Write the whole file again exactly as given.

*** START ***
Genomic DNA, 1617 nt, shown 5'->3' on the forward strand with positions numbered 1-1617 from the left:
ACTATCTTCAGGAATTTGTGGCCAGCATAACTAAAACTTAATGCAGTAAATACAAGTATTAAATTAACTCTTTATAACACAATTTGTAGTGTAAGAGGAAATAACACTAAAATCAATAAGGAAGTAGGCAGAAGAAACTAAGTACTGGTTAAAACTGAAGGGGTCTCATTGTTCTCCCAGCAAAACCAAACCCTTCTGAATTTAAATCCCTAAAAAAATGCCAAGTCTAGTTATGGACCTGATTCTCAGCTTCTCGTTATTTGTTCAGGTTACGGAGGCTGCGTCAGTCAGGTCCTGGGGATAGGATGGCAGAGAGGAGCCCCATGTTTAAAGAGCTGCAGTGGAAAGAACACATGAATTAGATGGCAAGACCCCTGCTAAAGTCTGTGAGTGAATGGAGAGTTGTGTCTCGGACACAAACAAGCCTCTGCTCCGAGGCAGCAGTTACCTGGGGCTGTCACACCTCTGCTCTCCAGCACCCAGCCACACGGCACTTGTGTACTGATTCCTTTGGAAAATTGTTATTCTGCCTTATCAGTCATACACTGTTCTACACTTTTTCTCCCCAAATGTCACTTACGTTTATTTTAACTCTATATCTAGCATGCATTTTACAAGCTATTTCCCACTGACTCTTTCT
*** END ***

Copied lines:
Genomic DNA, 1617 nt, shown 5'->3' on the forward strand with positions numbered 1-1617 from the left:
ACTATCTTCAGGAATTTGTGGCCAGCATAACTAAAACTTAATGCAGTAAATACAAGTATTAAATTAACTCTTTATAACACAATTTGTAGTGTAAGAGGAAATAACACTAAAATCAATAAGGAAGTAGGCAGAAGAAACTAAGTACTGGTTAAAACTGAAGGGGTCTCATTGTTCTCCCAGCAAAACCAAACCCTTCTGAATTTAAATCCCTAAAAAAATGCCAAGTCTAGTTATGGACCTGATTCTCAGCTTCTCGTTATTTGTTCAGGTTACGGAGGCTGCGTCAGTCAGGTCCTGGGGATAGGATGGCAGAGAGGAGCCCCATGTTTAAAGAGCTGCAGTGGAAAGAACACATGAATTAGATGGCAAGACCCCTGCTAAAGTCTGTGAGTGAATGGAGAGTTGTGTCTCGGACACAAACAAGCCTCTGCTCCGAGGCAGCAGTTACCTGGGGCTGTCACACCTCTGCTCTCCAGCACCCAGCCACACGGCACTTGTGTACTGATTCCTTTGGAAAATTGTTATTCTGCCTTATCAGTCATACACTGTTCTACACTTTTTCTCCCCAAATGTCACTTACGTTTATTTTAACTCTATATCTAGCATGCATTTTACAAGCTATTTCCCACTGACTCTTTCT